Locally, our courts tend to rely on the authority of Sunbeam Transport Service Ltd v Attorney General et al, a 1989 Supreme Court decision. The court found that the highway authority (then known as the Public Works Department) was not liable for injuries and deaths that occurred when a roadway inexplicably collapsed, causing a bus to plunge into a gully resulting in deaths. Justice Wolfe (as he then was) held that the liability of a highway authority is governed by the common law, and such an authority cannot be held liable for damage suffered unless there is clear evidence of an act of misfeasance.

There have been numerous other cases on the subject matter; however, in the interest of brevity, I will only mention two relatively recent decisions of the Supreme Court. In Mavis Smith v Chief Technical Director and Attorney General of Jamaica 2009, the doctrine was also applied. The claimant, while walking along Church Street in Morant Bay, St Thomas, fell into a pothole and had to be hospitalised as a result of her injuries. The claimant failed in her claim to recover damages from the Government. At Paragraph 34 of the judgment, Justice Mangatal could hardly disguise her sympathies for the claimant when she noted: "This immunity of a highway authority from liability for non-feasance has not, to date, been abolished in Jamaica and I have to apply the law as it stands in the circumstances of this case ..."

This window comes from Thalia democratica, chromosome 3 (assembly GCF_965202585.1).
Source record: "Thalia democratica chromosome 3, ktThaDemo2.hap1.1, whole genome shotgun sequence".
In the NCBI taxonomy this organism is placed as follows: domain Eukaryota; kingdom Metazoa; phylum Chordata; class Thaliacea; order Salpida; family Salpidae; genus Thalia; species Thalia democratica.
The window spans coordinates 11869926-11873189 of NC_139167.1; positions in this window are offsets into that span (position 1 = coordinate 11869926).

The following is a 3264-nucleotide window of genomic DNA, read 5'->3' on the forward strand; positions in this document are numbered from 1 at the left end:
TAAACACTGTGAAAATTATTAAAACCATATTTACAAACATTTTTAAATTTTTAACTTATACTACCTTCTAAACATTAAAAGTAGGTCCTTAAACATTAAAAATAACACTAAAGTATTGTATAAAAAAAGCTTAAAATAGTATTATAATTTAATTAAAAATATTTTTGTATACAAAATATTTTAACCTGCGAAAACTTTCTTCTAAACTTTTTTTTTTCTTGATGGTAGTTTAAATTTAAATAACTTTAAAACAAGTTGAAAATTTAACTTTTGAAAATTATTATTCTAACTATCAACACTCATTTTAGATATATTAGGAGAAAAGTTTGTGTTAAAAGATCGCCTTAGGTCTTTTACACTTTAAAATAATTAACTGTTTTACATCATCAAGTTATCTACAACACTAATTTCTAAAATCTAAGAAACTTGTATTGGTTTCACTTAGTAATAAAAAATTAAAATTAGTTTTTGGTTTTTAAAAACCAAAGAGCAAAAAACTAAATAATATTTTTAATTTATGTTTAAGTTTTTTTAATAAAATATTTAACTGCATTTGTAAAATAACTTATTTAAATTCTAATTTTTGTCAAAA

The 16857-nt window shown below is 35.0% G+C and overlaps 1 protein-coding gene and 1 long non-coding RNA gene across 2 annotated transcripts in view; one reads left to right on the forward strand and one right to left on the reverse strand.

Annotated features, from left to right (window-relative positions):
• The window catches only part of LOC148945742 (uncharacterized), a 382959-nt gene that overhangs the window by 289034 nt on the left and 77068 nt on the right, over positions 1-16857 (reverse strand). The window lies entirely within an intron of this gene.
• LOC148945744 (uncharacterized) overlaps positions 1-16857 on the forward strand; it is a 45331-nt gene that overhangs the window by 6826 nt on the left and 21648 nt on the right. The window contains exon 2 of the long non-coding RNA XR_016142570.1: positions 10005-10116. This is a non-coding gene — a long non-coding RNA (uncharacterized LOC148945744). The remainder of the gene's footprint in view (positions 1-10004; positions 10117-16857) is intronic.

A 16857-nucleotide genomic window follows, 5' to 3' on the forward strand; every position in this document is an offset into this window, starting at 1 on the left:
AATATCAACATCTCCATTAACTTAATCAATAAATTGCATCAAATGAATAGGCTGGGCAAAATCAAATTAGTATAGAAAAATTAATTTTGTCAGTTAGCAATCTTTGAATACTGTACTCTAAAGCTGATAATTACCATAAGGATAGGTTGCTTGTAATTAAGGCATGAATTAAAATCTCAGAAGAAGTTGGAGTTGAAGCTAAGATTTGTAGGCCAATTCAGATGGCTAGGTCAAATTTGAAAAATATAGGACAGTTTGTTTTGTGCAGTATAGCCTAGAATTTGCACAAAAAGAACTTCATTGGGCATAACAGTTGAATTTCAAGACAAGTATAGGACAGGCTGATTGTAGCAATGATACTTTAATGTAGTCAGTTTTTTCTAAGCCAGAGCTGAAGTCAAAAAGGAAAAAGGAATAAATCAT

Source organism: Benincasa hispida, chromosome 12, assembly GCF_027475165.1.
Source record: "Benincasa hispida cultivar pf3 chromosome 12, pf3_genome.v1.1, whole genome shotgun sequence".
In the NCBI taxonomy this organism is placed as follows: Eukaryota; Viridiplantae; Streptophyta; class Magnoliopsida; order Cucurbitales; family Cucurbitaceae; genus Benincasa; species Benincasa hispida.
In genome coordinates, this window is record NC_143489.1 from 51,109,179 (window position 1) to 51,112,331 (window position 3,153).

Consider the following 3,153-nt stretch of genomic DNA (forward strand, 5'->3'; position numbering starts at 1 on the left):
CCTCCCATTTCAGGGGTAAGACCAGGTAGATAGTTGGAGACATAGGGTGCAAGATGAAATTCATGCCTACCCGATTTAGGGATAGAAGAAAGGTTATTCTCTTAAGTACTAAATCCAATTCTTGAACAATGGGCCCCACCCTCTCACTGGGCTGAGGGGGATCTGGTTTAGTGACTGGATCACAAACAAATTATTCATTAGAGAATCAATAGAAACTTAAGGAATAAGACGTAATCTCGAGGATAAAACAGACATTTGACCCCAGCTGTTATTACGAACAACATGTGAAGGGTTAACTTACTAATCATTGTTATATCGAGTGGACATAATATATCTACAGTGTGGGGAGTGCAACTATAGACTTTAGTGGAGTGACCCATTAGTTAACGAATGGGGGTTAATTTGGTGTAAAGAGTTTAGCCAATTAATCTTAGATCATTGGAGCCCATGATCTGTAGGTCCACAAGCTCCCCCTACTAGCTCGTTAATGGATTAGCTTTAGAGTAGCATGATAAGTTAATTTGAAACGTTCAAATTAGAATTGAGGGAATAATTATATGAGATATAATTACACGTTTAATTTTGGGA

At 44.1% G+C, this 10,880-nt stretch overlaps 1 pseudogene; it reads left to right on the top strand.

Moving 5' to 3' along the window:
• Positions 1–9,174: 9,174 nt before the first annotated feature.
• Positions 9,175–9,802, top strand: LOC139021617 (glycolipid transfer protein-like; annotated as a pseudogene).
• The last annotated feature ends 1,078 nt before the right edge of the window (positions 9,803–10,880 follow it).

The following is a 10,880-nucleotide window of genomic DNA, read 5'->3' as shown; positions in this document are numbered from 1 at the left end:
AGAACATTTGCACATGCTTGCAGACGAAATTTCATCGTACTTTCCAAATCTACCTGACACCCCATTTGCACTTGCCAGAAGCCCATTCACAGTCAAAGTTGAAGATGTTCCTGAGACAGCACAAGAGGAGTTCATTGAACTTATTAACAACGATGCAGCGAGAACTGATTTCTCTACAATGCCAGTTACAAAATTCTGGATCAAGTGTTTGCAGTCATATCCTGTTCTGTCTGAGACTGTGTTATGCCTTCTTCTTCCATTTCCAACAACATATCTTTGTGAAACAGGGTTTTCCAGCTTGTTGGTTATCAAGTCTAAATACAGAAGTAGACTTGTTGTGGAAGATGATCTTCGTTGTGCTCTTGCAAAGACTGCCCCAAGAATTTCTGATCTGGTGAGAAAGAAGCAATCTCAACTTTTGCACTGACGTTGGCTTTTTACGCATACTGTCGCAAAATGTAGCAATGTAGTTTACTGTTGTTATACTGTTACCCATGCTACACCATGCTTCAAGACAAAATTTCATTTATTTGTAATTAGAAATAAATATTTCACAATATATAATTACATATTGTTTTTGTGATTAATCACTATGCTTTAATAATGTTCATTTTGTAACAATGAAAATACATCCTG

In a more recent case, decided in 2012, the claimant in Christine Brown v The Attorney General of Jamaica sued the Government in negligence for injuries she sustained while walking on King Street, downtown Kingston, when she fell into a manhole through a broken storm grating, injuring her leg. The claimant, a fruit vendor, suffered permanent injuries to her leg as a result of the accident. Here again, the claimant failed in her claim against the Government to recover damages.

The reason for this unfortunate state of affairs is the distinction that the common law makes between acts of misfeasance and non-feasance.